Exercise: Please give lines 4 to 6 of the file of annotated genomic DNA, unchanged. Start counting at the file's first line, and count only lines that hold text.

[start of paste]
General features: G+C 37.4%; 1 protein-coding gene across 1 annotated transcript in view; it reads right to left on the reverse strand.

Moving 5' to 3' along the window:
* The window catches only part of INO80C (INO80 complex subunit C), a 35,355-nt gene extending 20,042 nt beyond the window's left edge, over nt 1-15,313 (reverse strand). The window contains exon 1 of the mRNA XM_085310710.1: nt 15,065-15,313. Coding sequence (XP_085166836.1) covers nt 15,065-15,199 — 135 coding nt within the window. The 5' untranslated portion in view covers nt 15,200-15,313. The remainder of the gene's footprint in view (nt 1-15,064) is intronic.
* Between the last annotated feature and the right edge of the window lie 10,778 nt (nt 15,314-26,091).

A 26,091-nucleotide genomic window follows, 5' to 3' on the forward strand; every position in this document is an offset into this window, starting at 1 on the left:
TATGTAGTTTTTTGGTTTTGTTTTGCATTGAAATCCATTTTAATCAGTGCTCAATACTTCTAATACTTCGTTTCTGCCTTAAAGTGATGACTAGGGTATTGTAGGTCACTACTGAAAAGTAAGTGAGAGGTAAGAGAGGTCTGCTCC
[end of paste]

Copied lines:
* Between the last annotated feature and the right edge of the window lie 10,778 nt (nt 15,314-26,091).

A 26,091-nucleotide genomic window follows, 5' to 3' on the forward strand; every position in this document is an offset into this window, starting at 1 on the left:
TATGTAGTTTTTTGGTTTTGTTTTGCATTGAAATCCATTTTAATCAGTGCTCAATACTTCTAATACTTCGTTTCTGCCTTAAAGTGATGACTAGGGTATTGTAGGTCACTACTGAAAAGTAAGTGAGAGGTAAGAGAGGTCTGCTCC